The best way to appreciate the Nazca Lines is to view them from above.
We took a "flightseeing" tour of the Lines, and we learned quite a bit about the Nazca Lines, the people who designed them, and Dr. Maria Reiche who brought the Lines to the attention of the world. The small airport in Ica is really cute, and doubles as a learning center. We watched a great video there, before boarding our plane.
The plane we used was a Cessna, and the pilot flew very low (around 2000 feet) over the lines, dipping and banking and turning all the time so that we could get the best views possible.
There were hard candies in the seat pockets in case we felt nauseous - which I did (might be a good idea to take a dramamine or some kind of travel sickness medication before doing this). That's why I wasn't able to share any decent photos - I was too busy concentrating on seeing the designs but not throwing up in the plane!
All in all, it's the best way to go and I would recommend this adventure to anyone who thrills to unanswered mystery....
Note: I have more info on this in my "Transportation Tips" section.
Well, if you have such a question, then do not miss to visit a wine/snaps family-factory producer.
We have been to El Catador, the most wellknown of the city. (just ask on the street and take a taxi to the factory, that is outside the city, off course!)
They will be more then glad to show you how they do produce the wine and the snaps.
After a 2 hours "tour" where you will learn all the steps of the process, you will be drive to taste all their kinds of wine and snaps.
It was so cool, but keep in mind not to go there at 09AM!!!
There is also a nice small shop there where to buy some sample, but with NO pressure form the owners.
They are so nice!
The visit costs just 3USD each.
There are several ways to see the Nazca Lines. There is a tower along the PanAmerican Highway, from which you can see two of the formations.
However, to really see the lines, if you're so inclined, your best bet is to take a flight. Tourist flights run out of Lima, Ica and Nazca, in order of price.
We booked a flight on AeroCondor from the Las Dunas Sun Resort in Ica, at a cost of $140 per person (credit cards accepted). We were taken by bus to the hotel's airfield, where we waited in a comfortable seating area (no pre-flight video, though I did see a video room...). After taking care of airport taxes ($5 per person) and giving passport numbers, etc., we boarded a 12-passenger plane and took off. The flight down to Nazca was easy enough - mostly over brown mountains. Once we got there, we turned around in the air and the pilots began pointing out the drawings, first banking the plane for the people on the left, then again for those on the right.
Of the six of us, 2 really got sick and the rest of us felt a little green by the end of all the turning. I took ginger capsules before I left, and had some crystallized ginger to chew on as we flew. But still, it was a little gut-wrenching. Most of the drawings are easy enough to spot, although there are many "lines" across the desert, for what purpose, I don't know.
The flight lasted about an hour and a half, and after the twisting and turning, it was a smooth ride again back to Ica. A souvenir shop is on site if you can manage it after the flight.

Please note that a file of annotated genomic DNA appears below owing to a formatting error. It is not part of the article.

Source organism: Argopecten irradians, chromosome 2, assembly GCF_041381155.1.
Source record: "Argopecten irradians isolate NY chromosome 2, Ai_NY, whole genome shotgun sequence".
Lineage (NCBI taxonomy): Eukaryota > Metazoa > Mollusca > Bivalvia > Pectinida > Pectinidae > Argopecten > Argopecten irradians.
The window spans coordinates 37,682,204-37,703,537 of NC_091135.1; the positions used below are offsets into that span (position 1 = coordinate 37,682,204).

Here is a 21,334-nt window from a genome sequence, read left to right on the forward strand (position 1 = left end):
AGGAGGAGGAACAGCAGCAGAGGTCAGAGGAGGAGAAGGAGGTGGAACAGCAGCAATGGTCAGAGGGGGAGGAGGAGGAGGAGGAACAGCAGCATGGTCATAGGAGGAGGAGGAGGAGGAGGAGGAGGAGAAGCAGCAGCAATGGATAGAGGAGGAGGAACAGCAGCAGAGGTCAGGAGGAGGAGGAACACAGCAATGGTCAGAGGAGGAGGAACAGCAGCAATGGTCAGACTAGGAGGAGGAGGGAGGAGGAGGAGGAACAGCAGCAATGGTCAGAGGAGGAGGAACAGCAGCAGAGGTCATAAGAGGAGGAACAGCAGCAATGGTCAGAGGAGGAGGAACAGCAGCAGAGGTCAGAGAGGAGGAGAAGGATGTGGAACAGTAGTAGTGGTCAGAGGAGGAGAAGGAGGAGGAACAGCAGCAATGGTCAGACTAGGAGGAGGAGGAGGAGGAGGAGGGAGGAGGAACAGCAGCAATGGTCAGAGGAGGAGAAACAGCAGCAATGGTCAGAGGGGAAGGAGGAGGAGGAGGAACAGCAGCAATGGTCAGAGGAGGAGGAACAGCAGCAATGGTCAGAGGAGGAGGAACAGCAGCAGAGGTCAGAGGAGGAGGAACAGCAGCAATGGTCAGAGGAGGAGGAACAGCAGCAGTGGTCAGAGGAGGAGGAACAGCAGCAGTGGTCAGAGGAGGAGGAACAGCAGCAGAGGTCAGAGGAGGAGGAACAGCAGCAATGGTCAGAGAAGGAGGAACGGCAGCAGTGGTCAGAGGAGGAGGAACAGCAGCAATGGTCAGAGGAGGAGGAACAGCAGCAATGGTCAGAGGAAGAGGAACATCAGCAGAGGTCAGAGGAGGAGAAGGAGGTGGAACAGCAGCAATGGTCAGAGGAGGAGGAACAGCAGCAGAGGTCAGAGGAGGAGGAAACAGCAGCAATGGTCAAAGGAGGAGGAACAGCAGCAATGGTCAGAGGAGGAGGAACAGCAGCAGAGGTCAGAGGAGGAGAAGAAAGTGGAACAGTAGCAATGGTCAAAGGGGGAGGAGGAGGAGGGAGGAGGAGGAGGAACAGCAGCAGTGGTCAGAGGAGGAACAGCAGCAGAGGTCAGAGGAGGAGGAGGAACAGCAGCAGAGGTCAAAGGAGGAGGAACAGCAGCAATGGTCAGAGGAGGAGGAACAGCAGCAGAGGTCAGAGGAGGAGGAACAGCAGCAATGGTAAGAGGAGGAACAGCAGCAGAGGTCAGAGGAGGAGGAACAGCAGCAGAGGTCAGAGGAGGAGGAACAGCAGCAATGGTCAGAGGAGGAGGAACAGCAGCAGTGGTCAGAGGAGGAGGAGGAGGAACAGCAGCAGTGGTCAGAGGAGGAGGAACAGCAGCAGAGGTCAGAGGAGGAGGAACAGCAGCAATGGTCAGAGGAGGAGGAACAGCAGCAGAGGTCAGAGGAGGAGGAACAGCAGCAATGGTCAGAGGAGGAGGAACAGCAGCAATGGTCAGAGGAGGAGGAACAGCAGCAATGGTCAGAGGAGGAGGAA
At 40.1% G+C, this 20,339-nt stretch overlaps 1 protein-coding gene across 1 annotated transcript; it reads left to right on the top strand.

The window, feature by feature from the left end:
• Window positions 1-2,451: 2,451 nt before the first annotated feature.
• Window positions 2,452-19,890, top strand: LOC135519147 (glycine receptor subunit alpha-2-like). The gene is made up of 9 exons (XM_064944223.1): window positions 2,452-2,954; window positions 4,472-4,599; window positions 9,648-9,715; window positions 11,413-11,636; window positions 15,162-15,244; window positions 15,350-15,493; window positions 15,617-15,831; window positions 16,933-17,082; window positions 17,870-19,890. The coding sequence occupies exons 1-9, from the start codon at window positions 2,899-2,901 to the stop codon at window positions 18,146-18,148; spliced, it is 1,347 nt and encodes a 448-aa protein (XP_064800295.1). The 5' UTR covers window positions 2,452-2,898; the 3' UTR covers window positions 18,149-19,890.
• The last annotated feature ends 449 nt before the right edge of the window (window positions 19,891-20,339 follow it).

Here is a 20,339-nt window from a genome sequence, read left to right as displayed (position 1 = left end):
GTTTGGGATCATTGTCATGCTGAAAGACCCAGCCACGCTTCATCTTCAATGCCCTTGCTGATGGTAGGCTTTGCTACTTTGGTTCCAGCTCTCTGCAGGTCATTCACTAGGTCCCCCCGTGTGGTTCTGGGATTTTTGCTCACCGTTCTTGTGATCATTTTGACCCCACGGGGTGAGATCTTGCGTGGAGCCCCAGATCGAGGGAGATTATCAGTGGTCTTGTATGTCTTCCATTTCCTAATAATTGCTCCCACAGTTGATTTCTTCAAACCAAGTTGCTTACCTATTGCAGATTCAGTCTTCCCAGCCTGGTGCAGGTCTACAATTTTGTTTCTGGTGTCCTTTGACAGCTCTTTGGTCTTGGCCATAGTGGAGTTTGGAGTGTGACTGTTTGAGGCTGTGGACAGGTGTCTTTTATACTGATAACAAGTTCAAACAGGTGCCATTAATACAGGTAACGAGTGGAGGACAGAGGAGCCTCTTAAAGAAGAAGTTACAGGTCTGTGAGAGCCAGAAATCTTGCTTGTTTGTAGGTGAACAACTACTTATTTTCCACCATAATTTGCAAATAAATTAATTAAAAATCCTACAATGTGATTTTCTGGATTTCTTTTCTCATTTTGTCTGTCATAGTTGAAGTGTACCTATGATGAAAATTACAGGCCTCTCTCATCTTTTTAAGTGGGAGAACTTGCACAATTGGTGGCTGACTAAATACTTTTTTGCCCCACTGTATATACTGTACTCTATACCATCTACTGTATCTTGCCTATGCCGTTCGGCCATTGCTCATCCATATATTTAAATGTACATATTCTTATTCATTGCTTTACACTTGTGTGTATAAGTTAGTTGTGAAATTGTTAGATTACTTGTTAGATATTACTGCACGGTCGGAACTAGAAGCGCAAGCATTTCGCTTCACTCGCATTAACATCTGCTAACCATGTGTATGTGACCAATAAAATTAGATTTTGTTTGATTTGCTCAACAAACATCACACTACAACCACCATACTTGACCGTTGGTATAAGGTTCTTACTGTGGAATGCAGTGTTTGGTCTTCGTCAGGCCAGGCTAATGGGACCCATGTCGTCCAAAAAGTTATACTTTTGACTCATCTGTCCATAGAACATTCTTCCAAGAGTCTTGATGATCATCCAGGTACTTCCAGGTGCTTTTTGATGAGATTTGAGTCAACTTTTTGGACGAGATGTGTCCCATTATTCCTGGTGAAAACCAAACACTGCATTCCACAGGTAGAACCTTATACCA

Note: Best to plan on a morning flight - we had reserved for the afternoon, but when we arrived in town they said they didn't have any more room for us that day.
We went to the very touristy El Catador and to the less visited but equally interesting Vista Allegre.
El Catador is good to see the traditional method of processing the grape, while Vista Allegre will give you an idea of the modern methods now in use.
Both vineyards have friendly staff who will give you a tour of the place. Both charge nothing if you buy at least one product. Both offer a variety of pisco and wines in 75cl bottles or smaller sizes. Prices are cheap but not much cheaper than in supermarkets.
We tried Vista Allegre's wines which are OK but that's it. We were told they only export to South America and a bit to the US because the quality is not high enough to justify shipping elsewhere.
Both Bogedas can be visited in one day although they are at opposing ends from Ica's centre.
NB: Directions on where to take the collectivo for El Catador in Footprint guide are wrong.
While in South America, I never tired of mummies, elongated craniums or pre-inca and inca potteries.
The ground floor of this nice museum is full of them and also has some magnificent woven inca clothes. The cloth is so fine and the colours so vibrant, you won't believe your eyes. Their master piece was stolen a couple of years ago, which is a great shame but what is left is more than worth the visit.
The second floor is a display of Spanish period furniture and paintings. Not my cup of tea but nice enough.
Outisde, behind the museum you will find a more or less derelict model of the Nazca lines with a little tower to see it all.
Entrance was 11 (5 for students) soles in 2005 + 2 soles photo permit if you want to take pix (no flash)
Picture 1: a mummy
Picture 2: Woven poncho
Pepe the Condor was rescued as a baby and can be found in the small zoo behind the Ica airport. The attendants will take out the condor and you can touch and pet him. They will expect a small tip afterwards.